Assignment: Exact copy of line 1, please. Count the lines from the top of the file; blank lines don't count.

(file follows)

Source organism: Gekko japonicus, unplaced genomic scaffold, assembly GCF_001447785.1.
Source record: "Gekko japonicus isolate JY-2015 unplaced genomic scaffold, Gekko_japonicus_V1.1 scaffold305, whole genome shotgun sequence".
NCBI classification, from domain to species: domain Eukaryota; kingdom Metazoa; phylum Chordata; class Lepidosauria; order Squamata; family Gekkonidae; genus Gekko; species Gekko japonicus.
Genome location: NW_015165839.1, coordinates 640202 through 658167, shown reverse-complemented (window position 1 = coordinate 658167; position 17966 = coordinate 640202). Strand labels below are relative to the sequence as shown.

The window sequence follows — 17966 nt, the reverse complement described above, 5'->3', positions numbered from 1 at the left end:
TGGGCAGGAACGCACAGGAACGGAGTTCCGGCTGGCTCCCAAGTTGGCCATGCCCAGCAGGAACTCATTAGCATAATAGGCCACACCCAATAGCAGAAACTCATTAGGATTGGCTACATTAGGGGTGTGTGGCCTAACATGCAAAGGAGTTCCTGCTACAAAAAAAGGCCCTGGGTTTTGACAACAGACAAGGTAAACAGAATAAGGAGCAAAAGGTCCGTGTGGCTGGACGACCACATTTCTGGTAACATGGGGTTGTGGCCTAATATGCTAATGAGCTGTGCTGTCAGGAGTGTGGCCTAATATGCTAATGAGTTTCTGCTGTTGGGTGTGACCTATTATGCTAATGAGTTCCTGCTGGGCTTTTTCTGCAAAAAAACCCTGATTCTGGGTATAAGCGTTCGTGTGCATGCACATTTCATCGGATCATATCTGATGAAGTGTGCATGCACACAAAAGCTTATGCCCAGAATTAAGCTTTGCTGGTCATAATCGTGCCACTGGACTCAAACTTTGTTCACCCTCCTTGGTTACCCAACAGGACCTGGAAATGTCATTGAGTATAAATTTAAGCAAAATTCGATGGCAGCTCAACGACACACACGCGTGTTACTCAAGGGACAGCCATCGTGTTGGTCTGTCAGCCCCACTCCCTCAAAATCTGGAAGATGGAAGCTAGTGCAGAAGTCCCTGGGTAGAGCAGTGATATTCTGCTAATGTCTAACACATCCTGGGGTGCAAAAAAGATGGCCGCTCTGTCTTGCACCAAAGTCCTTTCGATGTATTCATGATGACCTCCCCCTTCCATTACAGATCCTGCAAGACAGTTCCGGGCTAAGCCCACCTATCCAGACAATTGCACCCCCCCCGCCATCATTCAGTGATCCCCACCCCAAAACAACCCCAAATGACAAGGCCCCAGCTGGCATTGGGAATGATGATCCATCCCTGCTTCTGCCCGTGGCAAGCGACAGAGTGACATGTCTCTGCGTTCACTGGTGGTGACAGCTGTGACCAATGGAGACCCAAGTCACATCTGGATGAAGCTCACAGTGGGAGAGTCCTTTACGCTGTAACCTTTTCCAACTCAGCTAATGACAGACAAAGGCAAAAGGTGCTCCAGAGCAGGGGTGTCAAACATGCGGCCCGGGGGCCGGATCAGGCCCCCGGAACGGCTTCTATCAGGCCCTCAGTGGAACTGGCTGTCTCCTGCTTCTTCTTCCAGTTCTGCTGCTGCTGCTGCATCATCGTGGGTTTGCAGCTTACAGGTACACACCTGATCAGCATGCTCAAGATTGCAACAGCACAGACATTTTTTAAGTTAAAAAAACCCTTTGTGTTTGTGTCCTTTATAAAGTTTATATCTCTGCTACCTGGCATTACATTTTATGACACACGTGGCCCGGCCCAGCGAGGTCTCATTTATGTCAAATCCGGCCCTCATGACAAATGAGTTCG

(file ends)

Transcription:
Source organism: Gekko japonicus, unplaced genomic scaffold, assembly GCF_001447785.1.